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  1. May 11, 2005 #1
    How you learn quantum physics I don't know. The math is complicated. I want to know a really hard equation that involves quantum physics and is really hard to solve. A really confusing looking one. I don't know calculus yet, but I will someday.
     
  2. jcsd
  3. May 11, 2005 #2
    look up the shrodinger equation
     
  4. May 11, 2005 #3
    QM is more difficult conceptually then it is mathematically. If you want to do hard core math stuff as well, try topological field theory or string theory.

    regards
    marlon
     
  5. May 11, 2005 #4

    chroot

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    There's no sense in learning "a really hard equation" in vacuo, because it really won't mean anything to you. You should just work on your math skills. You don't need much beyond linear algebra and single-variable calculus to understand the bulk of QM, and most scientific or technical degree programs include those classes in the first couple of years.

    - Warren
     
  6. May 11, 2005 #5
    Warren is correct,

    QM is not that hard mathematically and your university will make sure that you have completed the necessary calculus/algebra courses before you embark your actual QM-journey...Don't worry about the math, worry about the "counter-intuitive" nature of QM. It really proves our intuition is a bad thing to follow when doing science.

    regards
    marlon
     
  7. May 11, 2005 #6
    The equations aren't the hard stuff. But you have to understand this equation not in sense of their derivation but in sense of their meaning how they describe the nature.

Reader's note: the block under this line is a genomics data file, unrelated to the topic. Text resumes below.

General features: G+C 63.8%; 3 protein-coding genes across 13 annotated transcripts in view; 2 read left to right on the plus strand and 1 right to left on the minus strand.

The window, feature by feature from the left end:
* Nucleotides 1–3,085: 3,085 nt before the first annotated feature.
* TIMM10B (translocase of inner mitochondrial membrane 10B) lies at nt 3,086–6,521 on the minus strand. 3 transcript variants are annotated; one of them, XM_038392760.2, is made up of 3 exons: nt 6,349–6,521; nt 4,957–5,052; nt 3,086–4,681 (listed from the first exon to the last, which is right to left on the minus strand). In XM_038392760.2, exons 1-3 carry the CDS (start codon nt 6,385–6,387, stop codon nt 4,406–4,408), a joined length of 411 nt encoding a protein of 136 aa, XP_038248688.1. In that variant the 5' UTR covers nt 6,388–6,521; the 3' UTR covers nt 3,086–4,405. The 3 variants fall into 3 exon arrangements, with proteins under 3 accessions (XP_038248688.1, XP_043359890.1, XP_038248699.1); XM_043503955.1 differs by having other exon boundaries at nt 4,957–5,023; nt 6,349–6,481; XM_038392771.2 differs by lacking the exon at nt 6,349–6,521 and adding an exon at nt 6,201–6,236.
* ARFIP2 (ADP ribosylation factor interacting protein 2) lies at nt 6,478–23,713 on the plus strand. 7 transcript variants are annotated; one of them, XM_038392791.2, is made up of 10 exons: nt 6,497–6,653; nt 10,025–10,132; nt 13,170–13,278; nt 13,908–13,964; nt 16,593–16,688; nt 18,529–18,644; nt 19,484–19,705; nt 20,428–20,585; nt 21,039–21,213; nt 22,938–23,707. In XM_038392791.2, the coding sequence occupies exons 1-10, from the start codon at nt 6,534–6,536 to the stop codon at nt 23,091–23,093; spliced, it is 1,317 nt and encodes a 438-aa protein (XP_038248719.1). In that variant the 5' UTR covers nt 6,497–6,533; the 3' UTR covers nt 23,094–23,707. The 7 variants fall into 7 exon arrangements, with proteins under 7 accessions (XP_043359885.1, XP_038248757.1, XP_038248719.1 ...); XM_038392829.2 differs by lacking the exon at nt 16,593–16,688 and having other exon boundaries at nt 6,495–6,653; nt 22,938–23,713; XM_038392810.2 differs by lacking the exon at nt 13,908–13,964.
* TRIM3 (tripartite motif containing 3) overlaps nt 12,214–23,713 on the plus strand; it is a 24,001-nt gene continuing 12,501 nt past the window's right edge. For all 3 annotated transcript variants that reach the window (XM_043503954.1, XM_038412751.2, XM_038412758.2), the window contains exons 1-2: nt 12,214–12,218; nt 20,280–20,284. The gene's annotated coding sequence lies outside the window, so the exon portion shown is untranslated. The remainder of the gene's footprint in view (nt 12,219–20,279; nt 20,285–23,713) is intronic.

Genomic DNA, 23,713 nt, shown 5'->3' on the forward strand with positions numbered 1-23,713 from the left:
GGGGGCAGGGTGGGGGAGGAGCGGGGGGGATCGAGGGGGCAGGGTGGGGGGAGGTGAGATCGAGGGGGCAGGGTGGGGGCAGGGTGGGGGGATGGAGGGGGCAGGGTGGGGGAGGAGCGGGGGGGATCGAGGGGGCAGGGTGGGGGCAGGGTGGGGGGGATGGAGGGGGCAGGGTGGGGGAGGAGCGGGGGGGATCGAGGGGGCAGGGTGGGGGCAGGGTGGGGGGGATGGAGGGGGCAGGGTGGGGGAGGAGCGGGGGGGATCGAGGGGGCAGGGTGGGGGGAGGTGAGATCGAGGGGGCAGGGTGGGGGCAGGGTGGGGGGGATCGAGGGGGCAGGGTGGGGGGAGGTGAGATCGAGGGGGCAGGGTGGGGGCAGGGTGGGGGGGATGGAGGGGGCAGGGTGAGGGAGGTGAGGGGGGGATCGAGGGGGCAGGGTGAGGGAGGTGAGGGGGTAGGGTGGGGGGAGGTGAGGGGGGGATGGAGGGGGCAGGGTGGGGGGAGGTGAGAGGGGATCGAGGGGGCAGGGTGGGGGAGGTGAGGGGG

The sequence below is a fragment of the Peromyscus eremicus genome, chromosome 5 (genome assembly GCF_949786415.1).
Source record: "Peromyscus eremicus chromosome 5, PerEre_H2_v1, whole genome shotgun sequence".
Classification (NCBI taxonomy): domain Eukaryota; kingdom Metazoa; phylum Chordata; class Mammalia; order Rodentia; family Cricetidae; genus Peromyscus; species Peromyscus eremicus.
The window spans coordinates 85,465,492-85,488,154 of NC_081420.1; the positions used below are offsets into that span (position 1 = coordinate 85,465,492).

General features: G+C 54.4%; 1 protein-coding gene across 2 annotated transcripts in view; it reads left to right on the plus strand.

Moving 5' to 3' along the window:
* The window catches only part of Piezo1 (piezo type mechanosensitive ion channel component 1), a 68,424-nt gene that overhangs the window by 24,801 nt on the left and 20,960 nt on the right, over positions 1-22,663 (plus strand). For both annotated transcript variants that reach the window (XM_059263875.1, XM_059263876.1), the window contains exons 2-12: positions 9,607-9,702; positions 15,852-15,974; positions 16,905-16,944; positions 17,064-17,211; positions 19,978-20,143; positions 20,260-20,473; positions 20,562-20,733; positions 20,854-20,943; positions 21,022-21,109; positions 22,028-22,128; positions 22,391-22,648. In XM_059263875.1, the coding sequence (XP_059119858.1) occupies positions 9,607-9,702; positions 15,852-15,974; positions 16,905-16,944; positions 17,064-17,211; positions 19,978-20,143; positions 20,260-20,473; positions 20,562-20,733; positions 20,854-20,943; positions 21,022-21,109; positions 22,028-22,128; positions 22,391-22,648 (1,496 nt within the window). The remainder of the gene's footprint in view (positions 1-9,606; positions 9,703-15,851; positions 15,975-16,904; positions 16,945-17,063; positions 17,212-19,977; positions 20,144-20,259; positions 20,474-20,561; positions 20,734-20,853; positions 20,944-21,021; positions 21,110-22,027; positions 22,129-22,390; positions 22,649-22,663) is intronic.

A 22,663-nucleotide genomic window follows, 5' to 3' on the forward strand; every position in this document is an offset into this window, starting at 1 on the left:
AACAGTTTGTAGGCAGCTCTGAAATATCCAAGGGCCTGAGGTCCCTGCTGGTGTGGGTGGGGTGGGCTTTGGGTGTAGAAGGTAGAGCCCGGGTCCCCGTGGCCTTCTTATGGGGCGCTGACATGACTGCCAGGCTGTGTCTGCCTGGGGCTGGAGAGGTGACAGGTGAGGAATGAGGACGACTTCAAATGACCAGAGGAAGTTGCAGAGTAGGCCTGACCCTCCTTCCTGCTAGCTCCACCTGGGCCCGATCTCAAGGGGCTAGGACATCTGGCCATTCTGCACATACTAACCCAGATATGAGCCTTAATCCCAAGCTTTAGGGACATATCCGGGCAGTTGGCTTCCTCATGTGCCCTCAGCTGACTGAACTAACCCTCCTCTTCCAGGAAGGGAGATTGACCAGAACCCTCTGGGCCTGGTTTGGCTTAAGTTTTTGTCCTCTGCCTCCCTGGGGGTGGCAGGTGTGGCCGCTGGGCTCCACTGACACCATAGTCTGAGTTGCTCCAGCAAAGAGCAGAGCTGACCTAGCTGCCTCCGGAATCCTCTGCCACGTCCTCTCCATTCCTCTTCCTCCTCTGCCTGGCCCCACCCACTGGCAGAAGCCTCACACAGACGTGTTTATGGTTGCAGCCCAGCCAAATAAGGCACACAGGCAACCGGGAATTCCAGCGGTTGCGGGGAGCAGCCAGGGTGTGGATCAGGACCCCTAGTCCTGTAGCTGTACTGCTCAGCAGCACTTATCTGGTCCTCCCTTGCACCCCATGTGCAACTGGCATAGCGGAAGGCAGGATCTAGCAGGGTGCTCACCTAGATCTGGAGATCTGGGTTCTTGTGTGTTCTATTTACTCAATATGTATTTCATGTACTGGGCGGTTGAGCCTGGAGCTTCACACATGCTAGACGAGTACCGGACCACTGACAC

8. May 11, 2005 #7
    so where can i learn online, FREE
     
  9. May 11, 2005 #8

    Tom Mattson

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  10. May 11, 2005 #9

    dextercioby

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    Though it's better if you went to the library and get Morse & Feshbach.It's all one needs.

    Daniel.
     
  11. May 11, 2005 #10

    Tom Mattson

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    Are you trying to say that Morse and Feshbach requires no prerequisites? :confused:
     
  12. May 11, 2005 #11

    dextercioby

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    Nope,but i still think that some chapers of that book are highly useful before jumping to Schrödinger and functional analysis...


    Daniel.
     
  13. May 11, 2005 #12

    jma2001

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    You're talking about _Methods of Theoretical Physics_? OK, but I can't find a copy of that book for less than $200.00 (!). There was a rumor that the publisher was working on a paperback set, is that still happening?
     
  14. May 11, 2005 #13

    dextercioby

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    Of course i meant that book.I know it's expensive,even if it was written in 1953 (!),but borrowing from the library is supposed to be free.

    Daniel.
     
  15. May 11, 2005 #14
    You can get Methods of Classical and Quantum Physics by Byron and Fuller for $9 used. It's a Dover publication. Good book too.

    However, you need to learn calculus first.
     
  16. May 11, 2005 #15

    dextercioby

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    I dunno about that one,i don't have it,but i was giving him the best there is.I'm sure that all book recomandations of methods of mathematical phsyics require some linear algebra & calculus as prerequisites.

    Daniel.
     
  17. May 12, 2005 #16
    wow, such a very great resources. thx
     
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